Asylum System (Refugee Action)

Thank you for contacting me about the asylum system.

As a Government Whip I do not, by convention, sign any Early Day Motions as doing so is likely to breach the Ministerial Code’s rules on collective responsibility.

The UK has a proud history of granting asylum to those who need our protection. Between April 2014 and June 2017, the Home Office received 97,454 claims for asylum and decided over 64,000 of these within six months. However the Home Office recognises there is more it needs to do and it continues to work with NGOs to look at ways to ensure that those seeking asylum have their decisions dealt with efficiently and effectively.

I fully appreciate that people in the asylum process may be under severe emotional pressure, which is why the Home Office provides relevant information to asylum claimants throughout the process, including signposting to any support they may require.  All asylum claimants are provided with a comprehensive leaflet that sets out what to expect at the asylum interview, the possible outcomes of the asylum claim, how to obtain legal advice to support their claim, details of support organisations that might be relevant, rights and responsibilities of asylum seekers, and information about asylum support and how to apply.

Asylum seekers do not need to work whilst their claim is considered as they are provided with accommodation and support to meet their essential living needs if they would otherwise be destitute. In such cases, they can apply for free accommodation and cash help.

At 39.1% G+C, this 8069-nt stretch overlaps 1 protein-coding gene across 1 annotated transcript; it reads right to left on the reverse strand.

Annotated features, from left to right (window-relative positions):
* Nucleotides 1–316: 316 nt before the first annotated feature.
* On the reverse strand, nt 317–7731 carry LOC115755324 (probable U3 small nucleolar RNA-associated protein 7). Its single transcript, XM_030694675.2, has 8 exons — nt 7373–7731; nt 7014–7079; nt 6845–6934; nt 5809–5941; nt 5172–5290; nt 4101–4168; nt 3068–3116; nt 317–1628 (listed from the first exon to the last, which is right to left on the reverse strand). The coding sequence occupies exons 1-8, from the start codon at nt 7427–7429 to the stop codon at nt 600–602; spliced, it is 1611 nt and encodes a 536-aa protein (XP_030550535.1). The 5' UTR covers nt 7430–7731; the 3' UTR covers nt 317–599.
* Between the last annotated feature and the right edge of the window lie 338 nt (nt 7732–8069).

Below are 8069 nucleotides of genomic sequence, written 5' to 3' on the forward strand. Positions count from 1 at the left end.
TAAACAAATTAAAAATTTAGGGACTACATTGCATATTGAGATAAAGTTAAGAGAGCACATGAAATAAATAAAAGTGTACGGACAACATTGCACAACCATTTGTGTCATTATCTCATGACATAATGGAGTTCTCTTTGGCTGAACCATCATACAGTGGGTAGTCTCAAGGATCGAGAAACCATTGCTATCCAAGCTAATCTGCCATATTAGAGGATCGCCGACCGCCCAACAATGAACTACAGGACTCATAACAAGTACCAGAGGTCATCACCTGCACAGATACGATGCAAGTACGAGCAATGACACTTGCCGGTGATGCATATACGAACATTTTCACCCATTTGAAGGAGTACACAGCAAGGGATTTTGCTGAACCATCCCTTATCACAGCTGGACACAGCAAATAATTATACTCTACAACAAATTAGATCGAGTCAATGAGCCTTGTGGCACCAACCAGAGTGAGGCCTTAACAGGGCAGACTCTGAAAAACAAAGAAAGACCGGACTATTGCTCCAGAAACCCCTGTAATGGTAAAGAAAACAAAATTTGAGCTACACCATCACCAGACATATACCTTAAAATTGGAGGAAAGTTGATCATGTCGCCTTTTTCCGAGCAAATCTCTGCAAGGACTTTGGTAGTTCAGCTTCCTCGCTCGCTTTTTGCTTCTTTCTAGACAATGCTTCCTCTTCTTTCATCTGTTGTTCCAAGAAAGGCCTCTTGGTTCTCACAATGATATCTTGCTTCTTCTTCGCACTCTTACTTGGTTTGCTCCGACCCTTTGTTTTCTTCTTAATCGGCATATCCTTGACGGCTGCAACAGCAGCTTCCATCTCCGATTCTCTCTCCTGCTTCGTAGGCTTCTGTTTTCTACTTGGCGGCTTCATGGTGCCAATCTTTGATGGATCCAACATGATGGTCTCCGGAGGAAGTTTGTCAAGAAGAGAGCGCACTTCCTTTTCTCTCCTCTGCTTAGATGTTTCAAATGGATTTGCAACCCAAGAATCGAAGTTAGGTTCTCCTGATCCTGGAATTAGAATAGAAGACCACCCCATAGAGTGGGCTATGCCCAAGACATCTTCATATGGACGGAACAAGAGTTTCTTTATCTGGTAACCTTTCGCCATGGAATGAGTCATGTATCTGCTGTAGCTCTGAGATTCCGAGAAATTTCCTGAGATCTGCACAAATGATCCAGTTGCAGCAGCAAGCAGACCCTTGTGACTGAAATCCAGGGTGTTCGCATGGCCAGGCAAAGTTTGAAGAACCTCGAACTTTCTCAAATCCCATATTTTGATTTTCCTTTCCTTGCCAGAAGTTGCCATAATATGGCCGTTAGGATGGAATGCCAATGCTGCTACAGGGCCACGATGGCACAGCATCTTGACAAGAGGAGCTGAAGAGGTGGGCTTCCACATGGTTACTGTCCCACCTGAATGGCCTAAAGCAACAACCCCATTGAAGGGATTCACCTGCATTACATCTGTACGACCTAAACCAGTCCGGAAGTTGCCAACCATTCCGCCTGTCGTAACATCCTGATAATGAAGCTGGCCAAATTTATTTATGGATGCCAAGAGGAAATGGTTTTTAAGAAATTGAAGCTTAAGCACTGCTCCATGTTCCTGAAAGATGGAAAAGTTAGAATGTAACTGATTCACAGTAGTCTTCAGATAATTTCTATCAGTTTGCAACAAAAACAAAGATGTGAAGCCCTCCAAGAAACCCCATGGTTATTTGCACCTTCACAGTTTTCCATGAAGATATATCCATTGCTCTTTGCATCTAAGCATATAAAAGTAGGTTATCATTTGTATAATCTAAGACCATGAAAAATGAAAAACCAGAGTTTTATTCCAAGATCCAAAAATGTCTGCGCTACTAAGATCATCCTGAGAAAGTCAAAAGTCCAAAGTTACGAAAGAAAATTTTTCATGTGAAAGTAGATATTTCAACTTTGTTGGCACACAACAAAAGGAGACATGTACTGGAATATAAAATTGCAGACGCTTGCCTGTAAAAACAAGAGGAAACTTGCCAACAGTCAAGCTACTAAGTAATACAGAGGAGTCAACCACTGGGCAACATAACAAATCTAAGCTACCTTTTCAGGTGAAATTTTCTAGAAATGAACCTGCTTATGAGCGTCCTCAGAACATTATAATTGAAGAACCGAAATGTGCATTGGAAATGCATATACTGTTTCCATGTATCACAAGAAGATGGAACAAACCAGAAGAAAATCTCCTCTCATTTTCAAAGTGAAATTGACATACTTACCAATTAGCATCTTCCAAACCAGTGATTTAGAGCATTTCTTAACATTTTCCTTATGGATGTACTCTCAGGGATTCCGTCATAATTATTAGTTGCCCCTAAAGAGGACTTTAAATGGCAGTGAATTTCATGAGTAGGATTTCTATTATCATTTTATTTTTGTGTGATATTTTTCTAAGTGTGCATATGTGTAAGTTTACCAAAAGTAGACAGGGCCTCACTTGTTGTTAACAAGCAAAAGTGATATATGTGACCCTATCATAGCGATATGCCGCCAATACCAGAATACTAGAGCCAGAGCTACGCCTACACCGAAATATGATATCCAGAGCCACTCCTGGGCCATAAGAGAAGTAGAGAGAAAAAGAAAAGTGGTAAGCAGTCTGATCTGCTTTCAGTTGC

Asylum seekers are encouraged to undertake volunteering activities.  Volunteering provides a valuable contribution to their local community and may help them to integrate into society if they qualify for protection. Those granted refugee status or humanitarian protection, including those who are resettled to the UK, have immediate and unrestricted access to the labour market. 

Asylum seekers are not allowed to work in the UK unless their claim has been outstanding for at least 12 months through no fault of their own. In the event of such a delay, permission is granted for an asylum seeker to work in one of the jobs on the shortage occupation list. This policy is designed to protect the resident labour market and to prioritise access to employment for British citizens and those lawfully resident here, including those granted refugee status. I believe that this is fair and reasonable.

Asylum seekers who have an emergency need for accommodation can ask to be put into initial accommodation while their applications are being processed; the vast majority of such requests are processed on the same day.

As I understand it, the Home Office has discussed Refugee Action’s report with the charity itself, and will continue this dialogue as it examines the detailed findings. Complaints about performance failures are taken seriously, and there are robust procedures in place to inspect, investigate and resolve issues when specific information is received.

Thank you again for taking the time to contact me.